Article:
1988, and along came the opportunity to set up in business on my own. In April 1989, Bellman Brass was set up, to supply bells to other brass instrument makers. After a promising start the UK recession started to take a hold. My main customer was liquidated owing lots of money. With no other customer big enough to fill the void, I was forced to do something different. My first and only 7 months of working as a professional musician followed. I did not find this the most enjoyable of jobs. Long hours away from a young family, late nights, and all the time working during the day trying to salvage the business.

This was when the idea of making my own trumpets became a sensible proposition. I thoroughly enjoyed playing the trumpet as a teenager, playing 2nd chair in my regional County Youth Big Band (on an old Besson!). I also played a number of other instruments, and still do, and felt my skills and interests could be put to good use. I looked at other companies' instruments, and realised that I'd made some of the major components used for those. Why not finish the job off, and make a trumpet for myself? What had I got to lose?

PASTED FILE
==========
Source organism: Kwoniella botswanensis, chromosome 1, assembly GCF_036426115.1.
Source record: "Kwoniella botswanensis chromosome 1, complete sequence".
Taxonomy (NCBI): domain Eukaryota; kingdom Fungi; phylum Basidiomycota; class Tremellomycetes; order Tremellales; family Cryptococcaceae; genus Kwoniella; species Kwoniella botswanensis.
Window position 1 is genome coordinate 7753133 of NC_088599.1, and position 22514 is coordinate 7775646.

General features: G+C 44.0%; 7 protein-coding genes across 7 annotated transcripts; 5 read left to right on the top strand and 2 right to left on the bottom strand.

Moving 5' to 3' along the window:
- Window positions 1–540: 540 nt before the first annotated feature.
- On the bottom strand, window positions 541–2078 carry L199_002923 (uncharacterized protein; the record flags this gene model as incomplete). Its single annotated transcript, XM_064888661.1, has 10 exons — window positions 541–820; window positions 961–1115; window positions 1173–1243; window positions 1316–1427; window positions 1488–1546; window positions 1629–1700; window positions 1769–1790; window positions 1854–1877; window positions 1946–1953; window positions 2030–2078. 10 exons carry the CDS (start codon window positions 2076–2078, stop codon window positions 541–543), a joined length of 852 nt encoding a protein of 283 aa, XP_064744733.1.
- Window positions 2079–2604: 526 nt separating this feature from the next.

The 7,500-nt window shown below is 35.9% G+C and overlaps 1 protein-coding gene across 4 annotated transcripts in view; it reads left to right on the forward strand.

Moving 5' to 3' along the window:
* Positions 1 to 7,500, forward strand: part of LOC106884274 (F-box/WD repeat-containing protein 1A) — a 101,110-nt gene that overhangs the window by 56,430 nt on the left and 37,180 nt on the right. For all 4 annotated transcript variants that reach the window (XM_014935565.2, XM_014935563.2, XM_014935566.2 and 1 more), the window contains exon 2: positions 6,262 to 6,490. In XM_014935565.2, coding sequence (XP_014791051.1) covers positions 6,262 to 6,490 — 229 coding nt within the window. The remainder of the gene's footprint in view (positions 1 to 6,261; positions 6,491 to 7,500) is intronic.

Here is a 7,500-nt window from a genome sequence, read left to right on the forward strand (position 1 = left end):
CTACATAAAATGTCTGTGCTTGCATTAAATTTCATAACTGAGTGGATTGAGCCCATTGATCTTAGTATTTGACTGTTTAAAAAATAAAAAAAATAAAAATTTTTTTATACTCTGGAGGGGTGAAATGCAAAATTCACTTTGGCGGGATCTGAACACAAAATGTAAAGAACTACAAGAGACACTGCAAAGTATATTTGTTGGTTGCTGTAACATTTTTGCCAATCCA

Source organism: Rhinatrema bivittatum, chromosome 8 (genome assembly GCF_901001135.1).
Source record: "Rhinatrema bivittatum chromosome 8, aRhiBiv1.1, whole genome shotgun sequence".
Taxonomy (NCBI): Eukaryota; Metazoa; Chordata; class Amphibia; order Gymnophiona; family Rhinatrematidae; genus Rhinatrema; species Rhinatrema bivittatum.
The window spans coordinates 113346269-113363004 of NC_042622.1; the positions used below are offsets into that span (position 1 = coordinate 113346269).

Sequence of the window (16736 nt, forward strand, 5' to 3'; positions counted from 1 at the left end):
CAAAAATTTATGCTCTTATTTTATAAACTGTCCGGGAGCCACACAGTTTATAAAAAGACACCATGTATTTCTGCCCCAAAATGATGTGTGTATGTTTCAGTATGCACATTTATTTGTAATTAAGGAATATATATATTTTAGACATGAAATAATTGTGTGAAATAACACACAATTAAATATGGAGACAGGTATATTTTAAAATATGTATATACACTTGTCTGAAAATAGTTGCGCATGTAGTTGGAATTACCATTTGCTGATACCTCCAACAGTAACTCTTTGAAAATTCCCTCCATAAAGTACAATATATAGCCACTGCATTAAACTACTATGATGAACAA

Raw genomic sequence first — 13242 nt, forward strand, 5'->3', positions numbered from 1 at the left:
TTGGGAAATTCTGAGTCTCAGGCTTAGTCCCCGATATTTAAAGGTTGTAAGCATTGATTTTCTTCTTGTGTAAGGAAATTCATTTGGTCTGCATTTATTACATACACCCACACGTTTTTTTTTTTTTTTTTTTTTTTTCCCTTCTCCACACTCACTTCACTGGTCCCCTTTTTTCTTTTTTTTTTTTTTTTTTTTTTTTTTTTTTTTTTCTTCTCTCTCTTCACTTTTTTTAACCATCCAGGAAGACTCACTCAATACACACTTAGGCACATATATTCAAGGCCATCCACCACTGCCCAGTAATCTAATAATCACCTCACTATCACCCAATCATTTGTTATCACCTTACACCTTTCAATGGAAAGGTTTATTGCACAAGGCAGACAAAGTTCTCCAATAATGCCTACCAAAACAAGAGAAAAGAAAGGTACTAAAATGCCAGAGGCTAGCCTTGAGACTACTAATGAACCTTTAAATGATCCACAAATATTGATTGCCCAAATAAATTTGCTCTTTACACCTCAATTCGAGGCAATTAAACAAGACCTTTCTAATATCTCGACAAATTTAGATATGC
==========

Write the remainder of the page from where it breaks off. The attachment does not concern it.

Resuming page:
So, during the daytime I worked on building prototype trumpets, and at night played a residency with a band to pay the rent. I bought in some valve blocks and, using the experience I had from making French horns, approached trumpet making from a different angle. Lets face it, after 15 years of making French horns, the trumpet is a relatively simple brass instrument! My own interpretation of a trumpet was soon up and playing! At first they looked conventional enough, and had the company name 'Bellman Brass 'engraved on them.

It was apparent fairly early in their development, that they had a warmer sound than regular trumpets, the French horn input, maybe! The 'reference' sound in my head was that of Wynton. If I could get somewhere close to that I would be very happy. I sold a few, but not enough to pay my way.